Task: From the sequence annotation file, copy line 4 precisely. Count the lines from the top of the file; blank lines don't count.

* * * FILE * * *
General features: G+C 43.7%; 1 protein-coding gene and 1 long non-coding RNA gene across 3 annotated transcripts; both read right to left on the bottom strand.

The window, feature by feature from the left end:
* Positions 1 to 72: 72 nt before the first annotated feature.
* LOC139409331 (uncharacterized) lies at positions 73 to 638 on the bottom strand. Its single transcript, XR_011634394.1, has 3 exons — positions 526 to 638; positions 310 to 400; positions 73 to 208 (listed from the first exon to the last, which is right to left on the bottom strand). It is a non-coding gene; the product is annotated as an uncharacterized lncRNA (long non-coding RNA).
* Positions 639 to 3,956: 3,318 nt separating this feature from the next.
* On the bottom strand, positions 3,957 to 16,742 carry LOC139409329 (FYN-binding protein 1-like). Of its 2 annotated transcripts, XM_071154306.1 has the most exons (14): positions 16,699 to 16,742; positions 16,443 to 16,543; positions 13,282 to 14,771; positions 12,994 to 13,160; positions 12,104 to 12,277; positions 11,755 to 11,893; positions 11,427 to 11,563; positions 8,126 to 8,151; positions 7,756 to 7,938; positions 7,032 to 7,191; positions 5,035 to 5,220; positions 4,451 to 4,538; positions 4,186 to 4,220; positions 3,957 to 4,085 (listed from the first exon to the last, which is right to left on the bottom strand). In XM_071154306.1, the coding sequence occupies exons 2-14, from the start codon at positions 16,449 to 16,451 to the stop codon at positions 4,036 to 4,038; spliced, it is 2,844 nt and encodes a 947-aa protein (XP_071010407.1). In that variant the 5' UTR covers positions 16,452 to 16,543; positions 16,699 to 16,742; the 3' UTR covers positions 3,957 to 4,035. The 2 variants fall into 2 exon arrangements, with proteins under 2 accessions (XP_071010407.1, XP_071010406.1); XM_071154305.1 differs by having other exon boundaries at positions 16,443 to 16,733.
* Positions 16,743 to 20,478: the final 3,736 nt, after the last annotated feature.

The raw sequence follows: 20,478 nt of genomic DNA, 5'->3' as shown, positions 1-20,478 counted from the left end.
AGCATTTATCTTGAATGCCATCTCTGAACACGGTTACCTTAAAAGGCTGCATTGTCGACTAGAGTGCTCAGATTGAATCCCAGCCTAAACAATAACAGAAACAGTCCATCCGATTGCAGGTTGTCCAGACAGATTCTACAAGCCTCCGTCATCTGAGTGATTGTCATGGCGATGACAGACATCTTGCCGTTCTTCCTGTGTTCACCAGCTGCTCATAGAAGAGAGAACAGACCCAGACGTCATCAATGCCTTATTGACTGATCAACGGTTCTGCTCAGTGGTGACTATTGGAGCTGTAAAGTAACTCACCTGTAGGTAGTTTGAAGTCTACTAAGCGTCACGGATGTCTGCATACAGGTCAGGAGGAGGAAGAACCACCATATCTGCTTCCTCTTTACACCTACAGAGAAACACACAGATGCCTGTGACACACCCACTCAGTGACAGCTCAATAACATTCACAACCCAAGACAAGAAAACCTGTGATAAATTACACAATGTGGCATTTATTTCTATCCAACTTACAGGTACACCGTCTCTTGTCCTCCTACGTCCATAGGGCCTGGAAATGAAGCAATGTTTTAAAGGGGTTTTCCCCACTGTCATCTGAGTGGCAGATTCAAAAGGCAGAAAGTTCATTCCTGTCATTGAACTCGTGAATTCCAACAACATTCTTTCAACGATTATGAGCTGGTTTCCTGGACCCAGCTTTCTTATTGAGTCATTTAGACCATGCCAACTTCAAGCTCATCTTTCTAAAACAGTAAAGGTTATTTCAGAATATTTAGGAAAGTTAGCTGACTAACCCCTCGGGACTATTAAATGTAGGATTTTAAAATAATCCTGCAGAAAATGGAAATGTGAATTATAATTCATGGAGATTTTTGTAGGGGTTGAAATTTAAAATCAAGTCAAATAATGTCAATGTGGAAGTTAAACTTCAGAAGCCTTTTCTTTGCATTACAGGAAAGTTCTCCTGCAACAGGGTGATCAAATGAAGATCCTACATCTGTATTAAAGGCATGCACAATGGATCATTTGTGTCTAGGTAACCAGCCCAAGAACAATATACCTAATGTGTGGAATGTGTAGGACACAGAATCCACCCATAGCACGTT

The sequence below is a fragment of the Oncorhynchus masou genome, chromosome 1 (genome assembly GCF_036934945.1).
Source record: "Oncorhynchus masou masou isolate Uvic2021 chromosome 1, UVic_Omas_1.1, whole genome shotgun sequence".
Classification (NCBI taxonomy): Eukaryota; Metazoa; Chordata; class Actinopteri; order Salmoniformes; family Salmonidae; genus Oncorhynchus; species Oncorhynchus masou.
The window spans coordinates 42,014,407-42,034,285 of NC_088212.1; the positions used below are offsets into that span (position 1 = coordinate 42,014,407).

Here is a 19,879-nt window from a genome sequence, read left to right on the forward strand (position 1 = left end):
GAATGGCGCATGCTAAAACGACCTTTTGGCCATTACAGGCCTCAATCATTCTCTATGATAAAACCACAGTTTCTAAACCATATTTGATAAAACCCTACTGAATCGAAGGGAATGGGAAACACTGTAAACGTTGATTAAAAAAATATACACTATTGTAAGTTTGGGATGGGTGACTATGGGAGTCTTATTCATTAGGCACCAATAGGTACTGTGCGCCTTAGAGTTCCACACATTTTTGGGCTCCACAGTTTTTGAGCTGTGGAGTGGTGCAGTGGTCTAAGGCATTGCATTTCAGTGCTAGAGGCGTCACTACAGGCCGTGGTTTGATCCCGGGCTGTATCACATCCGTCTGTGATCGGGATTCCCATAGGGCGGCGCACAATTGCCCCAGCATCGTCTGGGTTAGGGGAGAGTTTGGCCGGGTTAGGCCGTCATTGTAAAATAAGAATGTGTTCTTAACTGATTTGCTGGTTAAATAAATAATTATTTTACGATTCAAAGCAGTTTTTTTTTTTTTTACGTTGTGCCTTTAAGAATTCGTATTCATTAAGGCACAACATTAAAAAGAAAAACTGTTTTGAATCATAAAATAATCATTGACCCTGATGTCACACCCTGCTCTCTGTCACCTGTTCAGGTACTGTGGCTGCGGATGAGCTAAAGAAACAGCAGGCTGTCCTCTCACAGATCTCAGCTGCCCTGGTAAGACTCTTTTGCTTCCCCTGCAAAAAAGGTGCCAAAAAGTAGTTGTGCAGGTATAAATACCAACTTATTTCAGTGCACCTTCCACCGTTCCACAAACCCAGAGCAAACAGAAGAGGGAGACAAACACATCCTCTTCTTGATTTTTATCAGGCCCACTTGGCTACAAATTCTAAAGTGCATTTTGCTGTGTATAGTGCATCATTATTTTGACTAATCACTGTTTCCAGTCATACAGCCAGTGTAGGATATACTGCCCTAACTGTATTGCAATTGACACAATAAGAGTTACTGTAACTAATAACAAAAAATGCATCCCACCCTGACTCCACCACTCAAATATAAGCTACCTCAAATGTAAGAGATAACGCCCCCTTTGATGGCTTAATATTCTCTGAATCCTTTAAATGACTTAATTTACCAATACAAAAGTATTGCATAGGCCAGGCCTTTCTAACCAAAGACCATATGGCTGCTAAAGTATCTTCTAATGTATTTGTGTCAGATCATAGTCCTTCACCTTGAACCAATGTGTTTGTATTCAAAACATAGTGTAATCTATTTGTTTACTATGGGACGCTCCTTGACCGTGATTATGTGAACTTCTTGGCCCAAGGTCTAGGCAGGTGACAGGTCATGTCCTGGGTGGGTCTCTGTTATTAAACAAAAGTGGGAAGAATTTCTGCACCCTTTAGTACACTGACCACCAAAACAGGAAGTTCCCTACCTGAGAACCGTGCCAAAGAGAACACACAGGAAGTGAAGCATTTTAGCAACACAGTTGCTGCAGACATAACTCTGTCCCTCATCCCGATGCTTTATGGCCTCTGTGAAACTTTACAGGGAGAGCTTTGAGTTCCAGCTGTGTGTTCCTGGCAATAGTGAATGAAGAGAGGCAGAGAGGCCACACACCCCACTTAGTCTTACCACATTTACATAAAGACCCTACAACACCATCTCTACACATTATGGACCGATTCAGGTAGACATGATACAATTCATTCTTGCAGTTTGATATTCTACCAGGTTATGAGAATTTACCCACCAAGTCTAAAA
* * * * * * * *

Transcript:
* LOC139409331 (uncharacterized) lies at positions 73 to 638 on the bottom strand. Its single transcript, XR_011634394.1, has 3 exons — positions 526 to 638; positions 310 to 400; positions 73 to 208 (listed from the first exon to the last, which is right to left on the bottom strand). It is a non-coding gene; the product is annotated as an uncharacterized lncRNA (long non-coding RNA).